defendants refused tosignthe same.Heprayed that-the defend-ants be compelled tosignand deliver thesaid deed inhis favour.
The defendants filed separate answers. It appeared that thefirstdefendantrefusedtosign thedeedbecause thesecond
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1002, defendant did not pay to her a portion of the price receivedFebruary 14. by him from the plaintiff.
It appeared that the administratrix was appointed as such bythe District Court of Colombo, and had leave from it to sell somuch of the immovable property of the estate as was necessaryto pay off its debts; and that the land sold for this purpose wassituate in the District of Galle.
The District -Judge (Mr. J. D. Mason] held that, as the secofiddefendant had admitted receipt of the price of the land sold, itwas the duty of the first defendant to execute the deed of transfer.He decreed that she should sign and perfect it, and pay toplaintiff and second defendant their costs.
The first defendant appealed.
Van Langenberg, for appellant, opened the facts of the case.[Bonser, C.J.—In a similar case specific performance wasrefused by this Court.] Yes, jn Pathumma v. Krause (5 N. L. R.162). [Bonser, C.J.—How can the administratrix be compelledto transfer land which does not belong to her?]
E. Jayawardene, for respondent.—She had the leave of courtto sell the immovable property of the estate, and having enteredinto a contract with the plaintiff at the auction, and receivedpayment of the price through her agent, she must fulfil herpart of the agreement. [Bonser, C.J.—But special leave wasnot given to sell this property.] Nobody has been, nor will be,injured by the want of special leave. The first defendant inthe present cast? has, as plaintiff in suit No. 6,016, D.C., Galle,obtained judgment against the present second defendant (theauctioneer for the money received for the use of the firstdefendant. It has not been the practice in our Courts to givespecial leave. [Bonser, CJ.—Theletters of administration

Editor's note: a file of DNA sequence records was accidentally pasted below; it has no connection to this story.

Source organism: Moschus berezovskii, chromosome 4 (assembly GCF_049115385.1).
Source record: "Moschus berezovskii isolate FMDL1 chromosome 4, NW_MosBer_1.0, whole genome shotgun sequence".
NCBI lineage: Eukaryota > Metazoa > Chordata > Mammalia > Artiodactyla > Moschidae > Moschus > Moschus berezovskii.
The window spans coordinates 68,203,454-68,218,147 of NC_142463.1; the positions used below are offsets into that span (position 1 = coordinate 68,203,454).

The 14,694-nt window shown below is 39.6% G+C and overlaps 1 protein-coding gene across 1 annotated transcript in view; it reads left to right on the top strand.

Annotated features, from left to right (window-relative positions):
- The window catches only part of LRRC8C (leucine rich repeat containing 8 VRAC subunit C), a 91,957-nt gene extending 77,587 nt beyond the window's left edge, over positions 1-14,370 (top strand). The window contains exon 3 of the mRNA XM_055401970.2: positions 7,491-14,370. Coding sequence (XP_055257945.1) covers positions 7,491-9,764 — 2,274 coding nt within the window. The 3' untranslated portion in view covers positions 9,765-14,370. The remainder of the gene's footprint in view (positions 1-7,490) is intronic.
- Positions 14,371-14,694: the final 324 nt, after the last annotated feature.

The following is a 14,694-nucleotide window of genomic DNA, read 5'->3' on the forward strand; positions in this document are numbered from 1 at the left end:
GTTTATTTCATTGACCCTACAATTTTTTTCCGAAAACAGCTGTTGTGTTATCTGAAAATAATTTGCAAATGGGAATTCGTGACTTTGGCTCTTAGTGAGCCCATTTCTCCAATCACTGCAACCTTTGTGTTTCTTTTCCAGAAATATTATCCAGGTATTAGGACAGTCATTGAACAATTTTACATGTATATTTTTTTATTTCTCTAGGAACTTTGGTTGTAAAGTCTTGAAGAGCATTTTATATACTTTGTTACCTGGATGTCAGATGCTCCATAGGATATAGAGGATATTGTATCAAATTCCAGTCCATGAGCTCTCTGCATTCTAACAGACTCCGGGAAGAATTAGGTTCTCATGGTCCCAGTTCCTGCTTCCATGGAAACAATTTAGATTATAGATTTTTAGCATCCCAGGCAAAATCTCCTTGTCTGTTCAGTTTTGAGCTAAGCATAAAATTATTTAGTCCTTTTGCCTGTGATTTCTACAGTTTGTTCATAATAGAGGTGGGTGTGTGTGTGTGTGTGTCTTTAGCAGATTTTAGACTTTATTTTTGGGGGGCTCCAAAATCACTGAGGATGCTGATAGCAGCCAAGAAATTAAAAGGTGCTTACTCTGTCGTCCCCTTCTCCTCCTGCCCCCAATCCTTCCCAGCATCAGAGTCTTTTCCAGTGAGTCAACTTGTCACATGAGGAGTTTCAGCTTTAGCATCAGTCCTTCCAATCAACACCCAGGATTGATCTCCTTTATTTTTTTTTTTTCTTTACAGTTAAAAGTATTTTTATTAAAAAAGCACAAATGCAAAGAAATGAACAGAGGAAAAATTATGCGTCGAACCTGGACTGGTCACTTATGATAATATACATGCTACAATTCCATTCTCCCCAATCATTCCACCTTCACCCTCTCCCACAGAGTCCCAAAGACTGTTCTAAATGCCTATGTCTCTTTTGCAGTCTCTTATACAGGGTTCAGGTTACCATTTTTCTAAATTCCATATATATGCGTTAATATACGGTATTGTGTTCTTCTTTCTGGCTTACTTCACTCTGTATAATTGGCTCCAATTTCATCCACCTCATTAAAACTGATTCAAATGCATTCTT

prohibit the administrator from selling any immovable propertywithout the special leave of .the Court.] The authority givenby the Court in the present case must be treated as specialleave. [Bonser; C.J.—No. Special leave means special per-mission to sell a specific land (Pathumma v. Krause, 5 N. L. R.162): How can the Court compel the administratrix to conveytitle to a land which is not hers, and to do which special leaveis required?] There was no such issue raised in the Court below.[Bonser, C.J.—The issues are between the parties to the case,but she, being an administratrix, is an officer of the Court, whichmust maintain its authority over her, and safeguard the inter-ests of the heirs. If she has injured you, you have yourremedy against her personally ]